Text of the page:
“At that point, we felt comfortable with him being able to play at a high level with speed and taking a hit,” Gundy said. “Now you don't ever really know (about) taking a hit (until a game situation), but he got banged around some in practice Wednesday, and so our comfort level went up.”
So Walsh was implemented into the game plan, mostly running plays out of the Cowboys' two-back diamond formation. On OSU's first drive, he converted a first down with his legs, and later rolled to his right and tossed a 2-yard touchdown pass to Kye Staley. In the second quarter, he ran for his own 2-yard score.
It's the change-up role Walsh was originally expected to play this season, but it never materialized until now because of all the quarterback injuries. And it's a job that doesn't necessarily allow him to scramble and make the big play with his legs; but it also doesn't require him to throw the ball downfield.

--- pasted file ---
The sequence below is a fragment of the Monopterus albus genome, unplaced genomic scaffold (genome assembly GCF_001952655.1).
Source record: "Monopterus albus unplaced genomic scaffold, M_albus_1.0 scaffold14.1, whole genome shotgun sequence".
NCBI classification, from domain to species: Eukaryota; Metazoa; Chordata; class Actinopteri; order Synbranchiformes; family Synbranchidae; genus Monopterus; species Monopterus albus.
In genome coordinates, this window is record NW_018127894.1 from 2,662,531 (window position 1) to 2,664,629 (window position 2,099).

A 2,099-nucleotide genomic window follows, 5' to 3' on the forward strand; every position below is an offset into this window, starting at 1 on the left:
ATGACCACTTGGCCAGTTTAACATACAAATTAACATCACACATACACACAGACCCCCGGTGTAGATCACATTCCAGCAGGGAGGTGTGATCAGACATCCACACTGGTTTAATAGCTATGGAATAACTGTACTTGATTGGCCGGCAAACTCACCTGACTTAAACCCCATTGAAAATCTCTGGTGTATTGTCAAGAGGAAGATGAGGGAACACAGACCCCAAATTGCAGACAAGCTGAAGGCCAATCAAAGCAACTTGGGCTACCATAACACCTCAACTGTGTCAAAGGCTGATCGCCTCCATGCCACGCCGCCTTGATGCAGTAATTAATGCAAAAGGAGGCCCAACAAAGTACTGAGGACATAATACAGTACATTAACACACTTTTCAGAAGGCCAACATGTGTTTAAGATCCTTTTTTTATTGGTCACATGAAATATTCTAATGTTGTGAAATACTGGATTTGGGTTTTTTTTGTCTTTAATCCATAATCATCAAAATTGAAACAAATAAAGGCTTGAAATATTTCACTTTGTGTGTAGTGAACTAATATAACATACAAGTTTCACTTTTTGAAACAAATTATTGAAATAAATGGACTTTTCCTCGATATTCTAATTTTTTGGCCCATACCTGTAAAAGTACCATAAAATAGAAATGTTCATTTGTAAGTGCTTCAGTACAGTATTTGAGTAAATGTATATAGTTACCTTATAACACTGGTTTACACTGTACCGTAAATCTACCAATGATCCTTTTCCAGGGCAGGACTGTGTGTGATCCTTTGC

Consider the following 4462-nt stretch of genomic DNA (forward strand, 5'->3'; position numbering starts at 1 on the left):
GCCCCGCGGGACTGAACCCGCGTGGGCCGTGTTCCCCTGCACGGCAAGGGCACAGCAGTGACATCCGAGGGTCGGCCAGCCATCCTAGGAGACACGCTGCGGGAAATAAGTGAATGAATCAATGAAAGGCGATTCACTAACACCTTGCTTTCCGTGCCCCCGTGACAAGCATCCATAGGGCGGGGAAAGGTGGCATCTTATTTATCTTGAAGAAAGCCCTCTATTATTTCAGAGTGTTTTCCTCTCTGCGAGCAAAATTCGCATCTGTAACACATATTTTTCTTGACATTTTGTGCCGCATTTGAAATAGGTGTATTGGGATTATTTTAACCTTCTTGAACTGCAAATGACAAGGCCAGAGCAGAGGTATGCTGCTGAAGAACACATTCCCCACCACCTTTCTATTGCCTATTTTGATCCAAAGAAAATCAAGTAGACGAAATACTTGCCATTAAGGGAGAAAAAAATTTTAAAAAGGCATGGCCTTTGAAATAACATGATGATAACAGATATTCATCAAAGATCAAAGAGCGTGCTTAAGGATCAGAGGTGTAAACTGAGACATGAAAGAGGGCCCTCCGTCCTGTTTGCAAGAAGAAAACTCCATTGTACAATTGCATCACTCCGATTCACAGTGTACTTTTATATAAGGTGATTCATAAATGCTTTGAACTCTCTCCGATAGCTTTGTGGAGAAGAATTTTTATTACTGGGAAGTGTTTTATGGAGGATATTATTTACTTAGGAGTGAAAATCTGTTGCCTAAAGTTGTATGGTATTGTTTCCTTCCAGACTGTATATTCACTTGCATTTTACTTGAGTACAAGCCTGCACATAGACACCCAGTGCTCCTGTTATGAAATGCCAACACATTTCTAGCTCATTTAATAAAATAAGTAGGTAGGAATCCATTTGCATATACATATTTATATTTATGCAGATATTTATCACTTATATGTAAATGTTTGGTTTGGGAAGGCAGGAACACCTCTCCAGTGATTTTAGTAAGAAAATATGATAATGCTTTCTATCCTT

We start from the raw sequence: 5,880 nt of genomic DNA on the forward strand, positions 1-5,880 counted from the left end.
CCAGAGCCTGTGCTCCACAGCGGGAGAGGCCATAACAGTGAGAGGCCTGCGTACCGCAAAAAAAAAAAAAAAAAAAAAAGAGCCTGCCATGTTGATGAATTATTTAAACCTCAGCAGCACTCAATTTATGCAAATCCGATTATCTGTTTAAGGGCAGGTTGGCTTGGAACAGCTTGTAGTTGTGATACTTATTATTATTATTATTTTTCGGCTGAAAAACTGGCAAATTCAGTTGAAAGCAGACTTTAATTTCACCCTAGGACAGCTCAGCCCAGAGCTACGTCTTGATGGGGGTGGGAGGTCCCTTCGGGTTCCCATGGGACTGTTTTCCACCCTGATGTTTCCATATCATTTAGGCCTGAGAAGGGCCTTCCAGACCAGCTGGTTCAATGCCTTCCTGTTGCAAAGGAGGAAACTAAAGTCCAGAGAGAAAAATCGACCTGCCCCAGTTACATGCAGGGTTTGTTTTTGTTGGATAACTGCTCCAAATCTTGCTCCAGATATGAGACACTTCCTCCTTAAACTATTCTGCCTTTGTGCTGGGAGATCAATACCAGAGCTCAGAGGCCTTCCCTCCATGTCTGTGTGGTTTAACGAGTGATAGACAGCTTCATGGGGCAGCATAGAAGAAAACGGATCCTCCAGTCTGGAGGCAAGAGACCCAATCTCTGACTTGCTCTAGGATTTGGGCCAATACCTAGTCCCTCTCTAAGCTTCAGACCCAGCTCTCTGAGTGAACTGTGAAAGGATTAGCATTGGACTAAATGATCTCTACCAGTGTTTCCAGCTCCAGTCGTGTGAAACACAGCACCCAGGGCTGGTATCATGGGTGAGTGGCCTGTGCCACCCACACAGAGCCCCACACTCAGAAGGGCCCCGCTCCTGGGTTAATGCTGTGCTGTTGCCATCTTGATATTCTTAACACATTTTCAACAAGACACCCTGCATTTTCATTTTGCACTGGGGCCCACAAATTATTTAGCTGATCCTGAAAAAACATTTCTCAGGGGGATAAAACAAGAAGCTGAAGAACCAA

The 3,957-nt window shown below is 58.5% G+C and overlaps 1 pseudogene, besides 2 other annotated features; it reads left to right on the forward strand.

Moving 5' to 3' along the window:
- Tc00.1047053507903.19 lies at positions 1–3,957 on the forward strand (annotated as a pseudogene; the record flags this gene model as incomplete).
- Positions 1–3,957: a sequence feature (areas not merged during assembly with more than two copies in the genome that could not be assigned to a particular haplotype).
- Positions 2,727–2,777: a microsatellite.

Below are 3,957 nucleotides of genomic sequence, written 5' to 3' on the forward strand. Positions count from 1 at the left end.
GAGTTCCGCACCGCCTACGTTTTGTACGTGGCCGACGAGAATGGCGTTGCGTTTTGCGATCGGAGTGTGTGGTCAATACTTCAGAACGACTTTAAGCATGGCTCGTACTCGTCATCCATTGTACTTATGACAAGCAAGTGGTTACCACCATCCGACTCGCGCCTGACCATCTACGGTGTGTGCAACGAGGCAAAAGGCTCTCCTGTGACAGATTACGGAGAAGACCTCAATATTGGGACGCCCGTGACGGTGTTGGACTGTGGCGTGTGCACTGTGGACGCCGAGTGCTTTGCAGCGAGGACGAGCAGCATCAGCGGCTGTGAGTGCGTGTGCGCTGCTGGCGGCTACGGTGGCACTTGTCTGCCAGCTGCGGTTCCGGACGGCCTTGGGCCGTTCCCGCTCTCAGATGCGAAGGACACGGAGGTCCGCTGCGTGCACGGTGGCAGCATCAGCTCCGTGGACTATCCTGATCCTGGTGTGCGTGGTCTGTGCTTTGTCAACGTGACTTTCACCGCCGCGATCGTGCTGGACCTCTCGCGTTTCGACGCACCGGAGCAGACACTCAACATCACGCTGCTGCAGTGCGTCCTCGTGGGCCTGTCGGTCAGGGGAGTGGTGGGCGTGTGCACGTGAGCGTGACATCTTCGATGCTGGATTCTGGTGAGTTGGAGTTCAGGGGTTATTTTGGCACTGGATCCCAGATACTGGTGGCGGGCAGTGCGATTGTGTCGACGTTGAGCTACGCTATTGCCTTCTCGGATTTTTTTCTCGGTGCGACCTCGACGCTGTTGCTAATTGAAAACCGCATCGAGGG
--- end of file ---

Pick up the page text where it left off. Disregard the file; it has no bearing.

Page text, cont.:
Walsh said all the right things following Saturday's game — that if this package is how he'll get on the field, then he's all for it. He said it even felt normal to come in the game for certain situations, and then switch out with starter Clint Chelf.
Who knows if Walsh will ultimately be satisfied with that role long-term. But he'll contribute for the Cowboys down the stretch, something that seemed highly unlikely a few weeks ago.
And he'll absolutely be an asset.
“He's a leader on our team, when he plays and when he doesn't play,” Monken said. “He's one of the guys that likes to be out front when he runs (during conditioning). He's positive. He's just built that way.
“He's good for our team. That's just who he is.”